One of my summer projects is to learn more about public attitudes towards indigenous rights in British Columbia. I am also looking for current examples of the stigmas and stereotypes associated with indigenous hunting by non-native people (Figure 2, in which foraging is confused with pastoralism, for example). Conveniently, events surrounding a blockade in Tahltan territory last fall have provided me with a tremendous amount of data on this topic. Last September, Tahltan people blocked the only road into the Klappan watershed to non-native, resident hunters. The decision to blockade stemmed from a fear that the moose populations were declining too rapidly because of over-hunting. It was also related to the fact that there is an open season on moose in the Klappan; this is one of a very few areas in British Columbia where moose hunting is not regulated by limited entry licences.
CBC.ca carried two news stories about the blockade and both stories generated a large number of comments by readers. The first article, titled “Natives blockade moose hunters” (Sept 24, 2009) generated 150 comments before commenting was closed. Eighty-nine comments were made on the second article, “First Nations warn of more blockades” (Oct 11, 2009). The comments are more interesting than the articles themselves because they reveal attitudes towards indigenous peoples and their hunting. Examples of two comments from the September 24 article are clipped (Figures 2 & 4). The fact that CBC.ca allows others to give a comment ‘thumbs up’ or ‘thumbs down’ adds another layer of interpretable data, or at least a way of gauging the overall attitude of the readers and discussion participants. (You don’t need to comment to ‘rate’ the comment with a thumb up or down.)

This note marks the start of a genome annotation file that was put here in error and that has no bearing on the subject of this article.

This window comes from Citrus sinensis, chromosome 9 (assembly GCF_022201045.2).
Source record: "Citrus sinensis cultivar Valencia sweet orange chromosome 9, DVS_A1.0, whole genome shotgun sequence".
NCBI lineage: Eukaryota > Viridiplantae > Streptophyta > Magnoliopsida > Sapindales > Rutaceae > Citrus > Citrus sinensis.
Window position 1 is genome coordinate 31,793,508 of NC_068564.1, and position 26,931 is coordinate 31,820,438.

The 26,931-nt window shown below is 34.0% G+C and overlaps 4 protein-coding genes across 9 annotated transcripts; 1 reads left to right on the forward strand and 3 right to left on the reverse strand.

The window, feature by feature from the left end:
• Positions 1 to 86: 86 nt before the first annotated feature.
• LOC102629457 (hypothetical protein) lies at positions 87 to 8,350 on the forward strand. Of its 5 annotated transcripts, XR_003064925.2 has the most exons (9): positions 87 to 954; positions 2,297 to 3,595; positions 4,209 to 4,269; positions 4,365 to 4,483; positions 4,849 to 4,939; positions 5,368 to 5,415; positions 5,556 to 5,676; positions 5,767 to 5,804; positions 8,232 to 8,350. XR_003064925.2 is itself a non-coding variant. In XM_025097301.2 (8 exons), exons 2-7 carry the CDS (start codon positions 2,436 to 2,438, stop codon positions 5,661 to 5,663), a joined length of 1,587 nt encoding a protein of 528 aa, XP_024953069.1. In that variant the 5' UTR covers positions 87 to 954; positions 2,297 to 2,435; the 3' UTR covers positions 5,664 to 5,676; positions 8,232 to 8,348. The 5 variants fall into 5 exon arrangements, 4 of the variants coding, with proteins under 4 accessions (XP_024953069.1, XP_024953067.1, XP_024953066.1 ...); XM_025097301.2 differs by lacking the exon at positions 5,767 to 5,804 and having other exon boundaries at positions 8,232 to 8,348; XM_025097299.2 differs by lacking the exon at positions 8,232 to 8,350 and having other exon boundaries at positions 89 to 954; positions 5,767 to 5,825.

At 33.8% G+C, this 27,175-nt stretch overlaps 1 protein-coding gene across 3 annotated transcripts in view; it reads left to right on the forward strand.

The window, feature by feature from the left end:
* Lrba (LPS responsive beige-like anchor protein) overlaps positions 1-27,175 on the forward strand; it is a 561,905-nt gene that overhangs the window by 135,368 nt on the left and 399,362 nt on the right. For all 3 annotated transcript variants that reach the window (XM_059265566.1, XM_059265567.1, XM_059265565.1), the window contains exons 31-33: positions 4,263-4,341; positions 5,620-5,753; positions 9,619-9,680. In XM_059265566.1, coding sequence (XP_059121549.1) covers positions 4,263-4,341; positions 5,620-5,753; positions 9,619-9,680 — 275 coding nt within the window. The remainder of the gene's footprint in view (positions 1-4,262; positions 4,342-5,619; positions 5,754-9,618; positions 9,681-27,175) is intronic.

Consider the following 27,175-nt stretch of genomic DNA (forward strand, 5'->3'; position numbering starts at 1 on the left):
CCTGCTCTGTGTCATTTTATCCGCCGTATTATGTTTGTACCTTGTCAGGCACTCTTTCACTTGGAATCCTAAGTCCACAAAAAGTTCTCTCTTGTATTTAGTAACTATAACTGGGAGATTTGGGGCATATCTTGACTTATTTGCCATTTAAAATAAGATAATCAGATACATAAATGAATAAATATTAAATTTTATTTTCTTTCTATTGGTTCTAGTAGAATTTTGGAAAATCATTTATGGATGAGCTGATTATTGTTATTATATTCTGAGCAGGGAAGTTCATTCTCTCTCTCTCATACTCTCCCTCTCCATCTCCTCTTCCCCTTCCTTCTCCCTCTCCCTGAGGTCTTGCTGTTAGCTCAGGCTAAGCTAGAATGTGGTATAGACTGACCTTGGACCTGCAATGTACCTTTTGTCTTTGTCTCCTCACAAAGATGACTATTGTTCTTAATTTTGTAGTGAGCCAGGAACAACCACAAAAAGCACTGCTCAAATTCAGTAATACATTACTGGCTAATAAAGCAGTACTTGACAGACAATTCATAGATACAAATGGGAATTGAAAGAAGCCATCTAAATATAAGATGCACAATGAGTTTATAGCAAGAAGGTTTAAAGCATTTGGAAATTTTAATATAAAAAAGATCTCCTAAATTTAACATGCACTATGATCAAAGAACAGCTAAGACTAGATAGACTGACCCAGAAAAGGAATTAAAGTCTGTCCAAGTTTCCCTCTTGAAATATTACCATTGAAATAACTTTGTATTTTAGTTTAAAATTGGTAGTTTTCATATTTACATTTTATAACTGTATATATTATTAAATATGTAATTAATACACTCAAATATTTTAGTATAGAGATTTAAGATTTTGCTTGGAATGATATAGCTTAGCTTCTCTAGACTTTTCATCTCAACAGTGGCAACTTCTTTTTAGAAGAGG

Just as interesting as the public discussions on the CBC’s website are the discussions about the blockades that erupted on chat boards within the HuntingBC.ca forum. There, six different threads offered hunters – native and non-native – the chance to talk about the blockades, moose hunting and, indirectly, aboriginal hunting rights. Over 800 comments were made on these boards (eg. Figure 3). One of the boards offers a new thread around planning for the fall 2010 moose hunt.
After capturing permanent copies of the articles and comments using Firefox’s Scrapbook and Fireshot add-ons, I’ve begun the process of coding the articles and comments using Atlas.ti software. A few generalities are emerging. The articles themselves identify the concerns of First Nations people around the over-hunting of moose and the open season. The articles cite the need for meat for sustenance and fear of the extinction of moose as the two main reasons for protesting the open hunt. The perception of some is that the fate of the moose will mirror that of the pacific salmon. In most cases, the comments of indigenous participants aren’t obviously marked. There are a number of comments scattered throughout the discussions which implore people to either keep on topic of sharing information about the blockades or to be respectful of participants in the discussion. Likewise, some people request that posters show respect to indigenous people in general (Figure 4).